Like human doctors, veterinarians can specialize as cardiologists, surgeons, internists and radiologists, as examples. Veterinarian specialists tend to make higher salaries, Fingland says, but they also have to go through much more training than general practitioners. Practice ownership also lends itself to higher pay.
Combining business with a calling
Most people go into business because that’s what they want to do. Veterinarians, no matter what area of practice they prefer, are no different, Dicks says. He encourages veterinarians, like other business-minded professionals, to plan ahead to maximize their opportunities.
“We know just like farmers and ranchers, we all weigh life in some ways with the amount of money we’re making,” Dicks says. “People must give up a little return to have the style of life they want. For veterinarians, that huge (college) debt can be a restraint. If I have debt when I get out of school, that means I may be driving a 10-year-old car, living with my roommate for another five years, and not going out or buying anything. I may be paying my debt and trying to make a life.”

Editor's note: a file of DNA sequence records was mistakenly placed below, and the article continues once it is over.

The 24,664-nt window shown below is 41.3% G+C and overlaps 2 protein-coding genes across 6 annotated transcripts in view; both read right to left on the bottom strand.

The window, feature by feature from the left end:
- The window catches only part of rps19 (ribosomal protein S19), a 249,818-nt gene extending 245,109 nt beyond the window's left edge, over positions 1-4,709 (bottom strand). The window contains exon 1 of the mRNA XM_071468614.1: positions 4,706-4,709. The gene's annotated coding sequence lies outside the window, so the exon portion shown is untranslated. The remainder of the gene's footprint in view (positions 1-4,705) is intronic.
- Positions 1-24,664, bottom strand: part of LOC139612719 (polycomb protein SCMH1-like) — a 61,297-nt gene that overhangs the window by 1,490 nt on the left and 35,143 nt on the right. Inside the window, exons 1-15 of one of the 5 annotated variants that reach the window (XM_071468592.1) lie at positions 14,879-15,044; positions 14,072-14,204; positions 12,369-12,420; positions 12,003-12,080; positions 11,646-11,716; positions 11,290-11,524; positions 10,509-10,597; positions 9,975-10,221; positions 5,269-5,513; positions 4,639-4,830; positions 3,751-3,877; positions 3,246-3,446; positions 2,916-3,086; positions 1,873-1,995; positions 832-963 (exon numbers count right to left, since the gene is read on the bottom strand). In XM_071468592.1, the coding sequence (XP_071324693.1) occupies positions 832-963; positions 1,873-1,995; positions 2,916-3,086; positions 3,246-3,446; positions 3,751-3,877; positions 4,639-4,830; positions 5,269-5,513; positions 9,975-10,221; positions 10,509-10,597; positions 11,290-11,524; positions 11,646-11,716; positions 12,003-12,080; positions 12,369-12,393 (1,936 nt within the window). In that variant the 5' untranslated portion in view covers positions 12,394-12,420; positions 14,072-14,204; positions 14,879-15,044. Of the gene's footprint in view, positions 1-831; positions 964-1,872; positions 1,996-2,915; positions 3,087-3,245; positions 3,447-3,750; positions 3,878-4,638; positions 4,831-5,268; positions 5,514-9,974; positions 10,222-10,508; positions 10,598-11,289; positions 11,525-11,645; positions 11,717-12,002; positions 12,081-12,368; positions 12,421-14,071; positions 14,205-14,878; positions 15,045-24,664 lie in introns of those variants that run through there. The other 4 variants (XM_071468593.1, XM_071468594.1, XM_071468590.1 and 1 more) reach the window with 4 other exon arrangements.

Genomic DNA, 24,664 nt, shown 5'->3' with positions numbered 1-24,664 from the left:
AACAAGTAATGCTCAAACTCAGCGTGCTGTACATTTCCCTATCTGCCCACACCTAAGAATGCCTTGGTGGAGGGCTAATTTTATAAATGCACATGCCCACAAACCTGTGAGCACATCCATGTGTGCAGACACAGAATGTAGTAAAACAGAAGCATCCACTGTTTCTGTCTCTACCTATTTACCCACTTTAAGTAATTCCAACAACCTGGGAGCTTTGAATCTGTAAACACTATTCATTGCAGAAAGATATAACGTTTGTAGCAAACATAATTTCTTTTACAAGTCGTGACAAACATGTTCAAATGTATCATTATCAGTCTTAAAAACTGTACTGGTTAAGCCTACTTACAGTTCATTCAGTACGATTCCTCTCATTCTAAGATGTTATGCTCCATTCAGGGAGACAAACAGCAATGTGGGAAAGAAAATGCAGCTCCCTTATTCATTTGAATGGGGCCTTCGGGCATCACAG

Fingland, who teaches veterinary business courses, says on the first day of orientation at K-State, he presents new students and their parents with numbers, showing what the education will cost for the next four years of veterinary school, to make them aware.
“There is no question that there is a financial problem at work, and I worry about it like other people in my position worry about it,” Fingland says. “But there is value in doing what is your calling. I understand as a veterinarian that I’m not going to make as much money as someone in another profession. I don’t want to be in that other profession, so what difference does it make if that person makes more money than I do?
“We can’t tell young people who aspire to be veterinarians, ‘You shouldn’t do this, because you won’t make as much money as you could doing something else,’” he continues. “Is that what we’re going to tell people who want to teach? Imagine if somebody would have turned away the wonderful teachers that we had in grade school, high school and college. That would have been very unfortunate.”